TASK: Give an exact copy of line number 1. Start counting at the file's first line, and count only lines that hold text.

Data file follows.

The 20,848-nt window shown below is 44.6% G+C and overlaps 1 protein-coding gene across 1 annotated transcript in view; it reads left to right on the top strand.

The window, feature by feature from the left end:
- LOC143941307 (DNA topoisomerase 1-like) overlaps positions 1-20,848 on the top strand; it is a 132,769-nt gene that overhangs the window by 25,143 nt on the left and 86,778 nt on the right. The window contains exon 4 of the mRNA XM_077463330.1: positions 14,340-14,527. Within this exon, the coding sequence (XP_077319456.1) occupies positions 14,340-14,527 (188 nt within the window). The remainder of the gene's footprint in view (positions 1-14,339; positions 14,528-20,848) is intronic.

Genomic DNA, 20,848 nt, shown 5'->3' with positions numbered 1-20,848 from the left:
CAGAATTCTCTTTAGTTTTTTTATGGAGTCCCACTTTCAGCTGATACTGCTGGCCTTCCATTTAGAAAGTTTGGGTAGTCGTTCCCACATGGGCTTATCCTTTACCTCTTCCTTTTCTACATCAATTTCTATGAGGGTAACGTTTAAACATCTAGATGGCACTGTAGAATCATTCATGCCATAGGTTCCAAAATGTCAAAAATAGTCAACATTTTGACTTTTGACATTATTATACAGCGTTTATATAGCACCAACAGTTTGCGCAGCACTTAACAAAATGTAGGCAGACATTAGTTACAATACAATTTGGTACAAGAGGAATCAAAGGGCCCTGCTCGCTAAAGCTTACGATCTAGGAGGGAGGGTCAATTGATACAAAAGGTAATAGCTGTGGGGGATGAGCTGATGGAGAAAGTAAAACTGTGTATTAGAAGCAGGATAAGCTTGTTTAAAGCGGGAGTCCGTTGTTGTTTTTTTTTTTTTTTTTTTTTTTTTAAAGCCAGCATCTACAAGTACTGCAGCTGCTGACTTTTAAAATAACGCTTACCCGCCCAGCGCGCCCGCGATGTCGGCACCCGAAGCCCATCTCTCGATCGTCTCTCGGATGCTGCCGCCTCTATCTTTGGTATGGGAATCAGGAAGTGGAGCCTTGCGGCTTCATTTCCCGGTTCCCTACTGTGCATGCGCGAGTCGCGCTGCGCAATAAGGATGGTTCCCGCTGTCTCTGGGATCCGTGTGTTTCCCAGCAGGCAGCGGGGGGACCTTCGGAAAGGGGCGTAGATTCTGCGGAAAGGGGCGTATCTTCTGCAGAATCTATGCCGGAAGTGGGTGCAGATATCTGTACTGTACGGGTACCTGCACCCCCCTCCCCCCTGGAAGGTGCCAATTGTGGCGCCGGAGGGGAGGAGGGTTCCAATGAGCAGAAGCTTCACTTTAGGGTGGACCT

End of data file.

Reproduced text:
The 20,848-nt window shown below is 44.6% G+C and overlaps 1 protein-coding gene across 1 annotated transcript in view; it reads left to right on the top strand.